When we launched ThisMakesMeSick, we hoped not only to inform our audience about medical liability issues, but also to provide a forum that sparked rants and dialogue and questions and concerns. We know thousands of people check out the site, but we want more reaction and commentary. One avid reader throughout has been a firebrand of sorts named Matt. He offers up regular retorts to our so-called “liability crisis” and drinks from a glass that is most definitely half-full. We asked him to spell out his thoughts on health courts, as he doesn’t seem to have bought into the system.
I believe in the American jury system. Nowhere else in the world do you have a situation where people with no conceivable vested stake in the outcome are making the call based on the best case of both sides put before them. In many inquisitorial systems, popular in Europe, you have one judge as the fact finder. Imagine that in America, given the influence of lobbyists on our politicians. And I don't just mean corporate lobbyists, but ATLA as well. Can you think of something that would more undermine our process? Even tort reformers are reluctant to attack juries too strongly, but judges? No restraint for judges - consider the Schaivo rhetoric.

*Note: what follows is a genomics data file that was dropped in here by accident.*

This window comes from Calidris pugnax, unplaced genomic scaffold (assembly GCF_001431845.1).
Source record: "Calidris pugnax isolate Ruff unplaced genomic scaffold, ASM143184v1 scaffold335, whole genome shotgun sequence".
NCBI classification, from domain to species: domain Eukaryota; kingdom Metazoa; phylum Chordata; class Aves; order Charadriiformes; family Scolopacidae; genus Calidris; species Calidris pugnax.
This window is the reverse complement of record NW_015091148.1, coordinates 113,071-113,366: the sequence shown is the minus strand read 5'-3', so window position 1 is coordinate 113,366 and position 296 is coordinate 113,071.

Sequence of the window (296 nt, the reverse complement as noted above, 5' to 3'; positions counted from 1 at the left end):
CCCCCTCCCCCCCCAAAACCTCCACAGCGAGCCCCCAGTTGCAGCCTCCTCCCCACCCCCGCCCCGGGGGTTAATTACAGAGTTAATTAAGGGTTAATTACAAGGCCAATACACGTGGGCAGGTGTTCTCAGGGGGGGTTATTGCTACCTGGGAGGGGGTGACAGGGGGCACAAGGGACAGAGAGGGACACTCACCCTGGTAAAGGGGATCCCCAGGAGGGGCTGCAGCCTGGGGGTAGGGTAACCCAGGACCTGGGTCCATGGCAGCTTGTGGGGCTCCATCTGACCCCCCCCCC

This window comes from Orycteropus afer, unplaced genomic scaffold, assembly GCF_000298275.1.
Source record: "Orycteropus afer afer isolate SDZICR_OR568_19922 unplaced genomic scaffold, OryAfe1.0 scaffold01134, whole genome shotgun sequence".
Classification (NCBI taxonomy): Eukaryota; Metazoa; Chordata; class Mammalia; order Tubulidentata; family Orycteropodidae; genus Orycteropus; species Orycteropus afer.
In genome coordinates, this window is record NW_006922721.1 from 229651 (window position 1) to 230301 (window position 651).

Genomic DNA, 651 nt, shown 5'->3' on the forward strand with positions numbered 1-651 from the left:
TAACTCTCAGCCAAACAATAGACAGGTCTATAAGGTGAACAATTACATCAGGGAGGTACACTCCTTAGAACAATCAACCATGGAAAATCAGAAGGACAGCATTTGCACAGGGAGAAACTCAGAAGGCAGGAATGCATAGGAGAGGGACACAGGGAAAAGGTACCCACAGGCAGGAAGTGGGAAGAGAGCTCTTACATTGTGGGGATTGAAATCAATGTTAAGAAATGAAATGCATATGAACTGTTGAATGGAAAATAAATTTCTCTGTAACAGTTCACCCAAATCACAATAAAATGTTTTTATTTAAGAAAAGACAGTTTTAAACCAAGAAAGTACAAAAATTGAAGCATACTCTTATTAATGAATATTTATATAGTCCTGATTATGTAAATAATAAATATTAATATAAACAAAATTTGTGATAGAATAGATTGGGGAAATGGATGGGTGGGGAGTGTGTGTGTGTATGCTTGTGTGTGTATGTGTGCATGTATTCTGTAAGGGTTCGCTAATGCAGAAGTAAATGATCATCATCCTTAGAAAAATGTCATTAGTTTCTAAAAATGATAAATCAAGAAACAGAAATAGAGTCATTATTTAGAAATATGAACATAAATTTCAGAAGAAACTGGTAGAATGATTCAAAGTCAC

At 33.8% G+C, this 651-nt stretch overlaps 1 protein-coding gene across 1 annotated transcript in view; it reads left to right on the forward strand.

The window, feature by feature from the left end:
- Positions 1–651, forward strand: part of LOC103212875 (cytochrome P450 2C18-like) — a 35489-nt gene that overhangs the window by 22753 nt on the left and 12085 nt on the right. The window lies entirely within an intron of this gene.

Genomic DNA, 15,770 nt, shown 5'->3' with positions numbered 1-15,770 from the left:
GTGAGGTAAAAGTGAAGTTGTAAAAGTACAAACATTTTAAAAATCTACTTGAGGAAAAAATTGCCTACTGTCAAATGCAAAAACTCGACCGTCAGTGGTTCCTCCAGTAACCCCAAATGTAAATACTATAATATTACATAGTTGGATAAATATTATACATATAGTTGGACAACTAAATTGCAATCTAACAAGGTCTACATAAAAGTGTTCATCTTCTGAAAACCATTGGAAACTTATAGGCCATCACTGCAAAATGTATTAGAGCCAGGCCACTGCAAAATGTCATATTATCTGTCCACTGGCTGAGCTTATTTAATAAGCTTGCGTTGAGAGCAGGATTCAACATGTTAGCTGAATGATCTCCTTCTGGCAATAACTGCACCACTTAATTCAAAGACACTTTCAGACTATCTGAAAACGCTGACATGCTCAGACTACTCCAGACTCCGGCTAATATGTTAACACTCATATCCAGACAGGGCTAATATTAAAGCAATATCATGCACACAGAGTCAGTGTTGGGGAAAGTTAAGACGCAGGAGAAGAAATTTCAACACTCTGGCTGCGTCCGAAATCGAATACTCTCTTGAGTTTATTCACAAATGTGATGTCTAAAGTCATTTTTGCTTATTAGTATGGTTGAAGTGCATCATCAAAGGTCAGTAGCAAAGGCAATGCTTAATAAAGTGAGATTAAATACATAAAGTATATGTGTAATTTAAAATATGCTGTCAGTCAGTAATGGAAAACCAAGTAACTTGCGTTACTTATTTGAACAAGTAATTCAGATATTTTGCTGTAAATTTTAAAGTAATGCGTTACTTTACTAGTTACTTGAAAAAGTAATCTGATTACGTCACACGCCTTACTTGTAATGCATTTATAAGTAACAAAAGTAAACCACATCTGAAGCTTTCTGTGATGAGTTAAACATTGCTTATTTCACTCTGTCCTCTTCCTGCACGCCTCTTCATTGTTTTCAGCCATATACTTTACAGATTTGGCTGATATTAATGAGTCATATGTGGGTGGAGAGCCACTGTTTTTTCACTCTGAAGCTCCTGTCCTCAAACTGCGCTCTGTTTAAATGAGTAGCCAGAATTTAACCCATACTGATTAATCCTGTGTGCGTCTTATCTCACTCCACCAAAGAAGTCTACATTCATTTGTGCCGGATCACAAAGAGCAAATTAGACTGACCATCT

The health courts are nothing more than backdoor damage caps, as I've frequently said. Take that provision out, and we're not having a discussion about them. They're dead in the water. And, they solve neither of the problems identified by the Studdert study - cost and ease of access. They are still adversarial, and they still require expert witnesses.
Even if one were to stipulate they were easier to access, then that just means you'll have more unmeritorious claims. Lawyers right now, at their own expense, serve as gatekeepers to the system. To the public's detriment at times, because low cost cases aren't taken, but they do weed out a lot of frivolous cases. Ask any lawyer how many calls he/she gets a day from someone wanting a million dollars for some ridiculous slight, and they'll regale you with story after story. I, for one, attribute this to the PR efforts of the tort reformers, who actually have people believing that for little to no injury you can become wealthy quite easily.
More tomorrow on the costs of special health courts.